4. Use exactly the necessary words.
No more, no less.
To communicate better, you do not need to talk more. You need to speak just enough, carefully choosing the words you are going to use.
And what exactly are the words needed in each situation?
To find out, you should consider the following:
- What you are going to communicate for: you do not need the same words to describe something that has happened to you as you do to argue a decision that affects the management of your team, for example.
- Who you are going to communicate with: it is not the same if you are going to address a single person or a group; and it is not the same if you are going to address a friend, a family member or the sales manager of your company.
- How you are going to communicate: without a doubt, the means of communication you are going to use is also important when it comes to choosing the necessary words. For example, will it be a face-to-face communication or not, will it be a public or private communication, will it be oral or written, etc.
5. Listen with full attention.
Has it ever happened to you that during a conversation you find yourself thinking more about what you are going to say than what your interlocutor is saying?
Or has it happened to you that when you are talking, the other person looks away or at the mobile?
“Don’t just wait for your turn to speak; listen for real and you will be different.”Charlie Chaplin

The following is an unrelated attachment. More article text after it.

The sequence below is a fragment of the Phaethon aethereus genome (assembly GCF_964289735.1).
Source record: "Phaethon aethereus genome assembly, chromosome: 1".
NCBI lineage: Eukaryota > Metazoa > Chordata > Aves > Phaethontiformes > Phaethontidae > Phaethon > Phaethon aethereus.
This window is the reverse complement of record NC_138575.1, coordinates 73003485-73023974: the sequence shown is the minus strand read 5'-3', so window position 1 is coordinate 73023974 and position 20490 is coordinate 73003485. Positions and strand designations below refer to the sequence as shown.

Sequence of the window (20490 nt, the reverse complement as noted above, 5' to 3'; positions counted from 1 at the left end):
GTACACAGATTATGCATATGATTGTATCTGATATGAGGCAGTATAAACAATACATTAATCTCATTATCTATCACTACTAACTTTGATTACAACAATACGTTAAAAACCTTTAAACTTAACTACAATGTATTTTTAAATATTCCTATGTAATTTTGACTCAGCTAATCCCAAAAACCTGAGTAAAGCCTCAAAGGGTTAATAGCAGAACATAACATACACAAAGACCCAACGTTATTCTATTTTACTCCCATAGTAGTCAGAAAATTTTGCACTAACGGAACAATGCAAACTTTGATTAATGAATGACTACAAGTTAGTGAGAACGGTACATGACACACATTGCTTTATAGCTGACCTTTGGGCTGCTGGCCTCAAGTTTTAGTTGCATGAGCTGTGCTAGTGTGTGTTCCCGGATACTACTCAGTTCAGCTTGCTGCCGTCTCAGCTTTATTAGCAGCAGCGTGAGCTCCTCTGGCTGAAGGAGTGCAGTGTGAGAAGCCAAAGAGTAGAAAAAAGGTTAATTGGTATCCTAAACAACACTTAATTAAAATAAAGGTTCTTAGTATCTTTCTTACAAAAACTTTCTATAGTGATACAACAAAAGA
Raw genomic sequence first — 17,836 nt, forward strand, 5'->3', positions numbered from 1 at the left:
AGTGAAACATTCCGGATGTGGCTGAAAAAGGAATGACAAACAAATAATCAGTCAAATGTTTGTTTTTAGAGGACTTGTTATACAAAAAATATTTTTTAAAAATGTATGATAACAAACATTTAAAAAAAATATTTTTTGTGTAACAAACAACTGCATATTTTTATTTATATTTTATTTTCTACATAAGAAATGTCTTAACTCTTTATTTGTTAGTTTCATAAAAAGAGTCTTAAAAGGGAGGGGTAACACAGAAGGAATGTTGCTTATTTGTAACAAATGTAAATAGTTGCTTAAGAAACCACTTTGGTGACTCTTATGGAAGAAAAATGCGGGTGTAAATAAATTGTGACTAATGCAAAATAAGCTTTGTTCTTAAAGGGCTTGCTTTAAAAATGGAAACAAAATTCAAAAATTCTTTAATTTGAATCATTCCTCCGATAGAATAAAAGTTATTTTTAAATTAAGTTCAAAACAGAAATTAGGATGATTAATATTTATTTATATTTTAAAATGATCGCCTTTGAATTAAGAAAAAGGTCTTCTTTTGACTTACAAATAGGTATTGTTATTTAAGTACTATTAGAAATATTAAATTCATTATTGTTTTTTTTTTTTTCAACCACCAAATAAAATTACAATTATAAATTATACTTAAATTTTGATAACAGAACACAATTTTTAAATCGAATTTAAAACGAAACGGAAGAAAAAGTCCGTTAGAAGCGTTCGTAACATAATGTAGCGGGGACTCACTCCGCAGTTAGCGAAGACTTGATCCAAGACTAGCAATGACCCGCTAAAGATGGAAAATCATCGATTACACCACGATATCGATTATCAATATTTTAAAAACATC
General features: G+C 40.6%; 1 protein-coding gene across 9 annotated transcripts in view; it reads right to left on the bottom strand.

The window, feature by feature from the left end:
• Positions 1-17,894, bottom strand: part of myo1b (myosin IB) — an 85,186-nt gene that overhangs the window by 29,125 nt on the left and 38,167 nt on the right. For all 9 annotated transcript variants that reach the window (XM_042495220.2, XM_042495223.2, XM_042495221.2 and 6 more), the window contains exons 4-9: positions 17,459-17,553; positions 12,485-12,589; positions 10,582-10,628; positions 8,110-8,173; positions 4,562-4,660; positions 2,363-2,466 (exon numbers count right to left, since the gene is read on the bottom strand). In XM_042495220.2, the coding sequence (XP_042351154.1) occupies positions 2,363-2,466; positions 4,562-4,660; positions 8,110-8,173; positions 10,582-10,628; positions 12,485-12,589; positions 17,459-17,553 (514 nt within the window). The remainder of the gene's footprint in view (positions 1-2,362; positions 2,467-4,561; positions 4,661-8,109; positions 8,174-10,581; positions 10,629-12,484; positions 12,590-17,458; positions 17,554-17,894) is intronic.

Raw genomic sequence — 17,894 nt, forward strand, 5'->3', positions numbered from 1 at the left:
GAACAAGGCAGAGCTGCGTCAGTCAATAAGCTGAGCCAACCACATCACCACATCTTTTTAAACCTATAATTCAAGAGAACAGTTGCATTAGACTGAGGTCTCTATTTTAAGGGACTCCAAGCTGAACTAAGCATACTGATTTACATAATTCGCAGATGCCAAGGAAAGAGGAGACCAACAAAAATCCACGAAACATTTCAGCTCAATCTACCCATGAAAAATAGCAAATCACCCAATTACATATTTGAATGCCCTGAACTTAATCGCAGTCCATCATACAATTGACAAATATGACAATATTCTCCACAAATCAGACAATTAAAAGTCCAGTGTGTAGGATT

Not only do you have to listen, but you have to make the other person feel that you are listening.
Focus your mind only on that conversation and what the person in front of you is conveying.
And do not just listen with your ears, listen with “everything”.
6. Take care of non-verbal communication.
As you may have heard more than once, we communicate not only with our words, but also with our body, gestures, facial expressions, tone of voice, etc.
Do you want to try it? When someone asks you how you are doing, answer “very well” but do it with a lowered head, a sad grimace and a muffled tone of voice. What do you think will have more weight in that communication, your words or your non-verbal communication?
Always try to ensure that your non-verbal communication not only supports, but also emphasizes your words. Use the position of your body, the gestures of your hands, the expression of your face and the language of your way of looking.
You will achieve that communication is much clearer and more efficient because everything fits and is coherent.
Do you want to improve your communication?
Do not talk for the sake of talking.
Remember that sometimes silence is the most important word.
And take care of every important aspect of any communication action:
- The issuer: your target, your listening and your nonverbal communication
- The message: what do you want to convey and how you are going to convey it
- The recipient: who he/she is and how he/she is, what he/she thinks and how he/she feels
Try it today and let me know how it works for you or what difficulties you have experienced.
Thank you and see you soon,
PS: In this article we have focused only on the 6 most important keys and we wanted to do it clearly and concisely. In future articles we will reel off each one of them and we will talk about other important aspects so that you can improve your communication skills. In the meantime, if you liked this post and want to know more, I recommend the book Nonviolent Communication: A Language of Life by Marshall B. Rosenberg. I also invite you to send us a message. We will be happy to listen to you, answer your questions and tell you everything you want to know.